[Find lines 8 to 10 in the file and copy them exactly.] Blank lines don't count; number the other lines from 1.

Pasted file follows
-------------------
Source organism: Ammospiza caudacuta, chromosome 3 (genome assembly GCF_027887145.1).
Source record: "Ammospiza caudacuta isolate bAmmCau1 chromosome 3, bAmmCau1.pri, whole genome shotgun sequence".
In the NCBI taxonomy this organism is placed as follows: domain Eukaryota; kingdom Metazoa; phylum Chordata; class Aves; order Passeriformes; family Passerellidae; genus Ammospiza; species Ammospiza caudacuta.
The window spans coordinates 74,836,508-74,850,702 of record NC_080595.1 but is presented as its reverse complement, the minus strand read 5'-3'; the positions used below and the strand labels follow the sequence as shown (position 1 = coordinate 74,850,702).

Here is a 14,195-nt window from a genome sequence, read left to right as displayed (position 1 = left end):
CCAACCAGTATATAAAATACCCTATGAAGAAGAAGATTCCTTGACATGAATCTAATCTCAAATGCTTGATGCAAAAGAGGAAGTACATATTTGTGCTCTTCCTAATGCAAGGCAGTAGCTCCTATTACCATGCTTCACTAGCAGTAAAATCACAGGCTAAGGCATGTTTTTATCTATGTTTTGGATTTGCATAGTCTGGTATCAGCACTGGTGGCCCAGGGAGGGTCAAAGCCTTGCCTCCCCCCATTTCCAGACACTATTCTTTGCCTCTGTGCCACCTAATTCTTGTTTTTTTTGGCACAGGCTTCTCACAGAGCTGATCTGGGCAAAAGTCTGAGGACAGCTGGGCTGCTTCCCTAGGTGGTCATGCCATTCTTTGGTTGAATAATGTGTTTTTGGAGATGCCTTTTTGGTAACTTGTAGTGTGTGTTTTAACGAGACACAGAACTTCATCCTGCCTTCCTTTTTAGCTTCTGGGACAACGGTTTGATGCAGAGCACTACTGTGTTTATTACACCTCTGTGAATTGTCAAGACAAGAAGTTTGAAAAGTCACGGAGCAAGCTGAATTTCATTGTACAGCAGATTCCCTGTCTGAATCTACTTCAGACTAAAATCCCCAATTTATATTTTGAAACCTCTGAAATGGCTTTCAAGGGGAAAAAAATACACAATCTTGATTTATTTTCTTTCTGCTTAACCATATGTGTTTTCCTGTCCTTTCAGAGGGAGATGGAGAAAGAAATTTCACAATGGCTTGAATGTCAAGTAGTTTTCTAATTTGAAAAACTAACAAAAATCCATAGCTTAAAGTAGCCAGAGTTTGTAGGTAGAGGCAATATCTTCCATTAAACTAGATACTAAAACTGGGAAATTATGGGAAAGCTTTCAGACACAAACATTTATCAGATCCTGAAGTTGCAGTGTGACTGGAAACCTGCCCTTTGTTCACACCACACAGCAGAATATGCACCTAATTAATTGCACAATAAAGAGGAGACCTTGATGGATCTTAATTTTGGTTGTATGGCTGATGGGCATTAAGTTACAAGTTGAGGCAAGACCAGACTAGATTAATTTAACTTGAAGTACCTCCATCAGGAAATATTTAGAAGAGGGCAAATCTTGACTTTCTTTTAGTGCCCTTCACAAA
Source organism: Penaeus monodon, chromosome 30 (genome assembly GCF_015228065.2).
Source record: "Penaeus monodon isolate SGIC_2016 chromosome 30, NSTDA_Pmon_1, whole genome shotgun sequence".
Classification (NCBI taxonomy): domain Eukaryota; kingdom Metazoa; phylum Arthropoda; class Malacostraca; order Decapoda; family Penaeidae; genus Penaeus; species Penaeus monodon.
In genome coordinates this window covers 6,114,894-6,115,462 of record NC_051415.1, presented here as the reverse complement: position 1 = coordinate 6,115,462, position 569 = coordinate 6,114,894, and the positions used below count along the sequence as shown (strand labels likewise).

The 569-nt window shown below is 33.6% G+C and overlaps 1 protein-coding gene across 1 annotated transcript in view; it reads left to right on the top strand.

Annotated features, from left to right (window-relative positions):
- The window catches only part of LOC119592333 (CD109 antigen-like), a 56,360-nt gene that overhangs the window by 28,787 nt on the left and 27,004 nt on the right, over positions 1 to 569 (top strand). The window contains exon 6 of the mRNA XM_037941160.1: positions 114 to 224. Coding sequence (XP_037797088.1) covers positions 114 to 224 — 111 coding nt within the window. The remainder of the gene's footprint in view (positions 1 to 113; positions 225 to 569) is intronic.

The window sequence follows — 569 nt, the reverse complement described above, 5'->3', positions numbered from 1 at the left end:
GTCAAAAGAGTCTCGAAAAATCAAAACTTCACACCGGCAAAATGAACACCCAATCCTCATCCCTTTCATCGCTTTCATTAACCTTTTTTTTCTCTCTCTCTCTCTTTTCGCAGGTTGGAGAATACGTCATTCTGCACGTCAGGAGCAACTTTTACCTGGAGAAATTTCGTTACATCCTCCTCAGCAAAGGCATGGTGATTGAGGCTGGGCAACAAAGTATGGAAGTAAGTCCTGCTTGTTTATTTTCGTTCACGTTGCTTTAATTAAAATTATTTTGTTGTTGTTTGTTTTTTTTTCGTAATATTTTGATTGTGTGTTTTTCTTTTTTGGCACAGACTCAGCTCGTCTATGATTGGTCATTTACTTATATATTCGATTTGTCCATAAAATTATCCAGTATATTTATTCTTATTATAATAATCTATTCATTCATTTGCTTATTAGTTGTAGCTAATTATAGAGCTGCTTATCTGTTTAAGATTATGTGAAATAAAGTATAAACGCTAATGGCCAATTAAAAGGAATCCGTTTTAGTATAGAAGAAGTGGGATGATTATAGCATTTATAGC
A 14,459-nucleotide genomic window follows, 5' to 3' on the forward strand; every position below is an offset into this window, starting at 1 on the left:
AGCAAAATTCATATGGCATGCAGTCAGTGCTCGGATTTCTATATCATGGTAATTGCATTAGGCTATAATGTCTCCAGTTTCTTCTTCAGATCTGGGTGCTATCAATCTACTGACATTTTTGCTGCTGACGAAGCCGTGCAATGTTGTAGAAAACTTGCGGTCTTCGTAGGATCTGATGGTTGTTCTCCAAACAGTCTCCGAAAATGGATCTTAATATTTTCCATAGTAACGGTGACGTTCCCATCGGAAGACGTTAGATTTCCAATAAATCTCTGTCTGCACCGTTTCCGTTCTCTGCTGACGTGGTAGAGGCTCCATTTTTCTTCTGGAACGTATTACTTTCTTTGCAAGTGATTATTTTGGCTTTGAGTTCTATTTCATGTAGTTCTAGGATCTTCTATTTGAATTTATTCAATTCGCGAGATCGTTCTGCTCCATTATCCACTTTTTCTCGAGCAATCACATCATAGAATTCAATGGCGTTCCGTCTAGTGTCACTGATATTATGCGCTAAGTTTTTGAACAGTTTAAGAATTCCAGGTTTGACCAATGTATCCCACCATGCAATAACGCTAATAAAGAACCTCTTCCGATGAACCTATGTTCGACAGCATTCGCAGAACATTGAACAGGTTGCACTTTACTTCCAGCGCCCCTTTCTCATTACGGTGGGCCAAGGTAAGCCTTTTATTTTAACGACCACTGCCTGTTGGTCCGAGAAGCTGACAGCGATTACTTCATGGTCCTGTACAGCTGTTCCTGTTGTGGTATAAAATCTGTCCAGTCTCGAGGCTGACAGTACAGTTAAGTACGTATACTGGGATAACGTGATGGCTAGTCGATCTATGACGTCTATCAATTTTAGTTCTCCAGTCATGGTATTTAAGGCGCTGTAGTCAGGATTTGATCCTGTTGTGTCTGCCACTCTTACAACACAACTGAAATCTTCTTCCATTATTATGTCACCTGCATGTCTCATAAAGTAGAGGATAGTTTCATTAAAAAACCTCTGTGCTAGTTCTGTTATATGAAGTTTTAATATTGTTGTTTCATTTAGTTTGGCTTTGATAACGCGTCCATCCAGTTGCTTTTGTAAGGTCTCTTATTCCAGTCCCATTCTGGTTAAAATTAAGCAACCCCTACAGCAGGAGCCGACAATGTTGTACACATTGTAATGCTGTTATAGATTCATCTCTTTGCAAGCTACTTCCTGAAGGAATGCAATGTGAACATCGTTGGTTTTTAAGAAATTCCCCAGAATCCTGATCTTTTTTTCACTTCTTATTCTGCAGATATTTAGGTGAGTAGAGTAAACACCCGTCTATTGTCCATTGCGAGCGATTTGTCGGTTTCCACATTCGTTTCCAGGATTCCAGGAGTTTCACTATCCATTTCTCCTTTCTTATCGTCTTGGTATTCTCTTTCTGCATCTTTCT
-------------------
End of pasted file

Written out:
Source record: "Penaeus monodon isolate SGIC_2016 chromosome 30, NSTDA_Pmon_1, whole genome shotgun sequence".
Classification (NCBI taxonomy): domain Eukaryota; kingdom Metazoa; phylum Arthropoda; class Malacostraca; order Decapoda; family Penaeidae; genus Penaeus; species Penaeus monodon.
In genome coordinates this window covers 6,114,894-6,115,462 of record NC_051415.1, presented here as the reverse complement: position 1 = coordinate 6,115,462, position 569 = coordinate 6,114,894, and the positions used below count along the sequence as shown (strand labels likewise).